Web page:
On six or more degrees of success, the character will probably spot nearly anything, such as the sniper on the nearby rooftop who thought he was hidden by his chameleoline cloak...

On a failure, then the character may still notice some things, but the worse their failure, the more they will miss.
On a straight failure, they might miscount the number of characters they think they saw.
On two degrees of failure, they might become fixated on only the most obvious character and miss everything else.
On four degrees of failure, they may not work out what they've seen at all, or even misinterpret it completely.

DETAILED TEST
If a character needs to make a detailed awareness test, then they instead spend their degrees of success to spot things in front of them.

By default, spotting another character (or similarly sized object of interest) nearby and in the open has a Difficulty of 0, and can be spotted for no cost. However, by default, this only provides vague details - that there is someone/something there and roughly how they are moving; the character has seen something, but they have not closely examined it.

However, not every character is equally easy to spot.

a)   If a character is lightly concealed (with at least three locations hidden) spotting them is at +1 Difficulty. A character who is heavily concealed (no more than two locations visible) instead has +2 Difficulty.
Note that if a character is fully concealed, they cannot usually be spotted by sight.

b)   A character who is further away is harder to notice. Each full 10 yards over 20 yards adds +1 Difficulty.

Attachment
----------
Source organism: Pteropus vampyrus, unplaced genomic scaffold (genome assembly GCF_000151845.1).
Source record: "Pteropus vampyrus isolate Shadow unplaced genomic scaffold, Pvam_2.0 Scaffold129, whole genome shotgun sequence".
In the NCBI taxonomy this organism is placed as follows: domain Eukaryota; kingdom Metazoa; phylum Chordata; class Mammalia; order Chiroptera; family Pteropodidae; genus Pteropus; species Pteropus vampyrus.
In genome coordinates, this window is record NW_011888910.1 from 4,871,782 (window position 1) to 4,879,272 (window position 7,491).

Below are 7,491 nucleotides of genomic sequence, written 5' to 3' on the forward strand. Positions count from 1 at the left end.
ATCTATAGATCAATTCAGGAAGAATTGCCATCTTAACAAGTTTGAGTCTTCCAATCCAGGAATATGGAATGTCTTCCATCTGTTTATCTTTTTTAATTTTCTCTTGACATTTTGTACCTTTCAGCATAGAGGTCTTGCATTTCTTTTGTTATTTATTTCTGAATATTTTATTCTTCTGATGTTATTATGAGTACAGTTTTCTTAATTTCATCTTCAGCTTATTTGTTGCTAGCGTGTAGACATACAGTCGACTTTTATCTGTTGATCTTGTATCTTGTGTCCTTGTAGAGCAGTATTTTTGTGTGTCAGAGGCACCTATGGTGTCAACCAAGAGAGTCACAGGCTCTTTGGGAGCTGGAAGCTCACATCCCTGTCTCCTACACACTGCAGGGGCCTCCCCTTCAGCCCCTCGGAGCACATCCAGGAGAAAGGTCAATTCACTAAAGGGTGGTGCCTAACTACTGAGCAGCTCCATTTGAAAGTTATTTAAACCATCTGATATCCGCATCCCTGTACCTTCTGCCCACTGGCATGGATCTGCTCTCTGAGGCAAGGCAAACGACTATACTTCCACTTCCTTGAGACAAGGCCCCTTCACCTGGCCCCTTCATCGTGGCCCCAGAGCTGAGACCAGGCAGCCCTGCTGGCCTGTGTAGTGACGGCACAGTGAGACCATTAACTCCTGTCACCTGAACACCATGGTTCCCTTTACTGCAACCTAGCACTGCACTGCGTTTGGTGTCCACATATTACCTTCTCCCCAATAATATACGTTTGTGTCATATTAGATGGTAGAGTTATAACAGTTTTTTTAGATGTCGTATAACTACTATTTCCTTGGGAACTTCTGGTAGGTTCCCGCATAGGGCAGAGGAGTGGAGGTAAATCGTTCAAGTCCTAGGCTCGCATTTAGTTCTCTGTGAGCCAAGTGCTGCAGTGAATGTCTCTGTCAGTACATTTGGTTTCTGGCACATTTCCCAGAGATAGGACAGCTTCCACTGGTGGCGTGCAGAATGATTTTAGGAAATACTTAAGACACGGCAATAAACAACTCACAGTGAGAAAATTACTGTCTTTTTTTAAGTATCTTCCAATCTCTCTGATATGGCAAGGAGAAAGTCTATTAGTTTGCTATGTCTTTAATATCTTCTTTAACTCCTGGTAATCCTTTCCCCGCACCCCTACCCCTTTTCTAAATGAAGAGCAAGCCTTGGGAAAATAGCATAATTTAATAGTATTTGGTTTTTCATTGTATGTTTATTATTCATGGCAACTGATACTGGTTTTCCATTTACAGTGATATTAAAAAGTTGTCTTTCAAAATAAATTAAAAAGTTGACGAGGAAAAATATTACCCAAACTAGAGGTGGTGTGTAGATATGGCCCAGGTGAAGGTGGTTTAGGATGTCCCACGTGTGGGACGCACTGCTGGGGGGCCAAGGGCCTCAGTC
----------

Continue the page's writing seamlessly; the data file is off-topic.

c)   Dim lighting conditions will increase the difficulty by +1, but dark conditions may add +2 Difficulty or more.

d)   A small object or character (servo skull sized or similar) is also at +1 Difficulty. (Ratlings and Cybermastiffs are not small enough to have this penalty).

e)   Objects outside the character's front 90 degree arc, but still within their 180 degree peripheral vision, are at +1 Difficulty.

Some situations may instead make a character easier to spot. Note, however that these will never reduce the Difficulty below zero - spotting a character is never so easy to award additional degrees of success.

f)   A walking character is at -1 difficulty to be spotted. A character that is weaving, running, sprinting or fighting in melee is at -2 difficulty. The GM may choose to reduce this further in the event something is moving even faster (such as a fast moving vehicle or flying character).

g)   A larger character or object is easier to spot. An subject that is Space Marine sized is at -1 Difficulty, an Ogryn sized one is at -2, and correspondingly more for larger subjects; a Sentinel walker might be -3, and a Chimera -4.
Note that buildings are usually sufficiently large that their overall difficulty will be 0 under almost all circumstances and therefore characters will usually not need to spend degrees of success to become aware of the approximate layout of the area in front of them.

h)   If there's other reasons it would be hard to miss something (such as a ganger noisily emptying a heavy stubber on full-auto) the GM may choose to further reduce the difficulty as appropriate.

More detail:
Once they've spent degrees of success sufficient to spot something, the testing character may spend additional degrees of success to become aware of additional information about what they have spotted, such as a basic description of who/what they have seen, working out exactly what they are doing, how they are armed, and the like. Generally, for each new piece of information the character would like, one additional degree of success must be spent.